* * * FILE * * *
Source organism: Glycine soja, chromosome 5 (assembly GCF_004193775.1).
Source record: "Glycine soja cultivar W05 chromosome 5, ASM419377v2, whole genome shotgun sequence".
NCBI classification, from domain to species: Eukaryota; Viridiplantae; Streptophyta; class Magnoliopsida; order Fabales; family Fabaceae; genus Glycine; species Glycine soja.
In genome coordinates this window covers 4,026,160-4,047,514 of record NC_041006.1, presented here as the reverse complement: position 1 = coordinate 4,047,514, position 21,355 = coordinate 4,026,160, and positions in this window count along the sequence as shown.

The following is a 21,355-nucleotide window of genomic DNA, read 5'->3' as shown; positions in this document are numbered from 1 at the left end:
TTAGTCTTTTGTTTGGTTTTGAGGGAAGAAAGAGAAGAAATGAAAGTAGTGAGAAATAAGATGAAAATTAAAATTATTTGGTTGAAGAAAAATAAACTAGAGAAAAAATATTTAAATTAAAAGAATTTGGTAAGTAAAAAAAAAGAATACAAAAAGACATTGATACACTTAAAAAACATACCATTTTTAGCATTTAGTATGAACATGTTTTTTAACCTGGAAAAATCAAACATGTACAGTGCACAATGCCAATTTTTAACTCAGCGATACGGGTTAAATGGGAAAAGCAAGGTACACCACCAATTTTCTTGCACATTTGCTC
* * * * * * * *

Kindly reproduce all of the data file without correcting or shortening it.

Source organism: Glycine soja, chromosome 5 (assembly GCF_004193775.1).
Source record: "Glycine soja cultivar W05 chromosome 5, ASM419377v2, whole genome shotgun sequence".
NCBI classification, from domain to species: Eukaryota; Viridiplantae; Streptophyta; class Magnoliopsida; order Fabales; family Fabaceae; genus Glycine; species Glycine soja.
In genome coordinates this window covers 4,026,160-4,047,514 of record NC_041006.1, presented here as the reverse complement: position 1 = coordinate 4,047,514, position 21,355 = coordinate 4,026,160, and positions in this window count along the sequence as shown.

The following is a 21,355-nucleotide window of genomic DNA, read 5'->3' as shown; positions in this document are numbered from 1 at the left end:
TTAGTCTTTTGTTTGGTTTTGAGGGAAGAAAGAGAAGAAATGAAAGTAGTGAGAAATAAGATGAAAATTAAAATTATTTGGTTGAAGAAAAATAAACTAGAGAAAAAATATTTAAATTAAAAGAATTTGGTAAGTAAAAAAAAAGAATACAAAAAGACATTGATACACTTAAAAAACATACCATTTTTAGCATTTAGTATGAACATGTTTTTTAACCTGGAAAAATCAAACATGTACAGTGCACAATGCCAATTTTTAACTCAGCGATACGGGTTAAATGGGAAAAGCAAGGTACACCACCAATTTTCTTGCACATTTGCTC